Oscars 2016: Spotlight grabs best picture award

Sports

After “Spotlight” took home the Oscar for Best Picture on Sunday night, Cardinal Sean Patrick O’Malley, who now serves as the Archbishop of Boston, addressed the impact he believes the film and its real-life investigation have had on the Catholic Church and the victims of abuse. Guests were treated to gourmet delicacies from Chef Wolfgang Puck, with an elaborate dessert buffet that featured chocolate golden Oscar statuettes.

“This Oscar amplifies that voice”, he said.
The film won an Oscar for Best Picture at the Academy Awards on February 28.
But as Spotlight reminds us, perhaps one of the greatest lessons the Church has learnt is that for the institution to understand the full devastation of the clergy abuse crisis, we must listen to the stories of those most affected, tell them, and, ultimately, repent and reform.
Spotlight’s director, writer and lead actor Mark Ruffalo joined about twenty protesters at a rally against sex abuse in the Catholic Church the day before in LA.
The head of the Vatican Secretariat for the Economy George Pell testified late on Sunday to the Australian commission investigating sex abuse of minors and admitted the Church had committed “enormous mistakes” with regards to the abuse.
While children are vulnerable to abuse in many other places, like in the family, school or sports teams, it said, “it is now clear that too many in the Church were more anxious about the image of the institution than the seriousness of the act”.
The biggest prize for this year’s 88 Annual Academy Awards went to “Spotlight“, winning in the Best Picture category.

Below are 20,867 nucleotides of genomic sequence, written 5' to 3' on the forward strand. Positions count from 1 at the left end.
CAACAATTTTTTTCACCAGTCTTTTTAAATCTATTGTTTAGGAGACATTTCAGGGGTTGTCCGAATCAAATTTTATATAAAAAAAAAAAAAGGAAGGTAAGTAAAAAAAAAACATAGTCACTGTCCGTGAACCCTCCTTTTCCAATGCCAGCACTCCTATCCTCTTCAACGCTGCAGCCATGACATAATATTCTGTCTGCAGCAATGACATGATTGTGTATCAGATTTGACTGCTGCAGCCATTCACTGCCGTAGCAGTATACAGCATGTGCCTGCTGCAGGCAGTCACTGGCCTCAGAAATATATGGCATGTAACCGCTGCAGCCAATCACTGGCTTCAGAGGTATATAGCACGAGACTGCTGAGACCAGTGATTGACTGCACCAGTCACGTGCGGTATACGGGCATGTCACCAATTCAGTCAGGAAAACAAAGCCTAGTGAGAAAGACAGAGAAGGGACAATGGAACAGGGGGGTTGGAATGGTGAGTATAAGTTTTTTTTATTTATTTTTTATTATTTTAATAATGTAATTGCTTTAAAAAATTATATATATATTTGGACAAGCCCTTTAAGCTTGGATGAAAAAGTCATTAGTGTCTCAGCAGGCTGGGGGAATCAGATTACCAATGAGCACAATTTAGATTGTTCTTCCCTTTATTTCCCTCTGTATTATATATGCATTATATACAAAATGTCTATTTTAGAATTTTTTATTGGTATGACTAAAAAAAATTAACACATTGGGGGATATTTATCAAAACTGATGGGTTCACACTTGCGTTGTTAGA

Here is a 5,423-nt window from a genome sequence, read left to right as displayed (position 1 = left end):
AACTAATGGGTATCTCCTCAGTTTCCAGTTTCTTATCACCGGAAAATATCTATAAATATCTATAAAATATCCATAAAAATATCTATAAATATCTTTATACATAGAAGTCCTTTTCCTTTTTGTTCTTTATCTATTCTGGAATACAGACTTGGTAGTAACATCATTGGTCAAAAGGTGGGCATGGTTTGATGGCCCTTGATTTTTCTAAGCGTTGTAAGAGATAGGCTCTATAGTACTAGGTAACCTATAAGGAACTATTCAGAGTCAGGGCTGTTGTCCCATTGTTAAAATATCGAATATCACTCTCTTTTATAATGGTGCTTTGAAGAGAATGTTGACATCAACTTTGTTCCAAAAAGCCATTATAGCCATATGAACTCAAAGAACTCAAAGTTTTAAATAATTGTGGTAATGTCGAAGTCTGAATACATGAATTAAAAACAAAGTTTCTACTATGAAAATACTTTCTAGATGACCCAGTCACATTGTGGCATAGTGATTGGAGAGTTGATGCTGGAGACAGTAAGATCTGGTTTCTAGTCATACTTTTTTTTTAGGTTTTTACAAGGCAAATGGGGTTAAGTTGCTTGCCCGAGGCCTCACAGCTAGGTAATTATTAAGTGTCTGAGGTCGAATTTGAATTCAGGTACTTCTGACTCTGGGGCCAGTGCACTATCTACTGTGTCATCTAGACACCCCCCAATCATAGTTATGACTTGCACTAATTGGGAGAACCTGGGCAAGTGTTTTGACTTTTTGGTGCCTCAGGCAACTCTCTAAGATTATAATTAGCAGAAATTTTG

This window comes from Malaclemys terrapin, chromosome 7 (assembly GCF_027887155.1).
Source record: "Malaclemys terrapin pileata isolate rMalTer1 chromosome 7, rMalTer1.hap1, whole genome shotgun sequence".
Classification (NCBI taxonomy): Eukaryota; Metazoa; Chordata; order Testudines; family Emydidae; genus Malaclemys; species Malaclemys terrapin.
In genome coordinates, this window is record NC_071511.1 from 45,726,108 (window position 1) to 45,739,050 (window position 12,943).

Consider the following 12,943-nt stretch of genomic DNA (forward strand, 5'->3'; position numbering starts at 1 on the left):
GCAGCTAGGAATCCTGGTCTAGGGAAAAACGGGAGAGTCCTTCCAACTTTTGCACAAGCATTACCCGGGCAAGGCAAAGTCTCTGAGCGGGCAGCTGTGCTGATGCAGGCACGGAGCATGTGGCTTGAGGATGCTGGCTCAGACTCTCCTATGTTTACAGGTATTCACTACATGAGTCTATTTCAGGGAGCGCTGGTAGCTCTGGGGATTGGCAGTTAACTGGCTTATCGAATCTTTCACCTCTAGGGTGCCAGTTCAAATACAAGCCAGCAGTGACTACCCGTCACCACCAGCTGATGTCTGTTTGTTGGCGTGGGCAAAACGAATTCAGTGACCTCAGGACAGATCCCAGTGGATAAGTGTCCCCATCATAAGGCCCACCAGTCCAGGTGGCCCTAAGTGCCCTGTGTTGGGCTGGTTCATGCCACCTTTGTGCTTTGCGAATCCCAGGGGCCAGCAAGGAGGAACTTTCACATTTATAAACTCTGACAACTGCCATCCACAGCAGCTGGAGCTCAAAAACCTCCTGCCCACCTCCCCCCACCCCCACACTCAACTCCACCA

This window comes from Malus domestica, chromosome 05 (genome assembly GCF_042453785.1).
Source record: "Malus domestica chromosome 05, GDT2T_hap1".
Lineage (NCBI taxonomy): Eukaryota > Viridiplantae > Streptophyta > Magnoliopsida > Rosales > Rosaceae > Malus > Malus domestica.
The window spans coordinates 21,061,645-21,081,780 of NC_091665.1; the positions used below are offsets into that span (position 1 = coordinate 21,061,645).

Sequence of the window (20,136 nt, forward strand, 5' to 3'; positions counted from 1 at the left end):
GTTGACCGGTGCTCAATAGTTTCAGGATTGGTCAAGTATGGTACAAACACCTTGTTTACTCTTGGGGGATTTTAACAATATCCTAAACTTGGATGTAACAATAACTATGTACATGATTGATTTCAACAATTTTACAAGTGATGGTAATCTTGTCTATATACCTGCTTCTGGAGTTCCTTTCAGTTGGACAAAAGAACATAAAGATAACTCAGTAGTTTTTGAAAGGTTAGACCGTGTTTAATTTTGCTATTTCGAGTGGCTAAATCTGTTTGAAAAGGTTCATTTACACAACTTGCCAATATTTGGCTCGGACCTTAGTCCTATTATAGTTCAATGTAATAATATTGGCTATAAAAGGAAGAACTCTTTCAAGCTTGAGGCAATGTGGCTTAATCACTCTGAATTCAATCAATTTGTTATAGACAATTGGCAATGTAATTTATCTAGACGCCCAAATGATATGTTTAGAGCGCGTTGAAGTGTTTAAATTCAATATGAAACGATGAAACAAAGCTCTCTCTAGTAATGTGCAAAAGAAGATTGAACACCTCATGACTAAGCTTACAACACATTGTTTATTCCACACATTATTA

“Today…in the name of the Church, I ask you for forgiveness for the scandals that have occurred recently either in Rome or in the Vatican”, Francis said without elaborating in unprepared remarks during his weekly general audience in St. Peter’s Square.
Josh Singer told the reporters assembled backstage, “We actually spent the morning down at the Cathedral (of Our Lady of the Angels) … protesting with 20 or 30 SNAP folks”. They stood in solidarity with members of SNAP, the Survivors Network of those Abused by Priests demanding the public release of the names of pedophile members of the clergy.
The film chroniciles the work of Spotlight, a team of Globe investigative journalists and their tireless effort to expose the crimes and the coverup in stories that began appearing more than 15 years ago. The same organization has now honored Spotlight for its courageous exposure of sexual abuse.
Inarritu, whose win meant three straight years of Mexican filmmakers winning best director, was one of the few winners to remark passionately on diversity in his acceptance speech.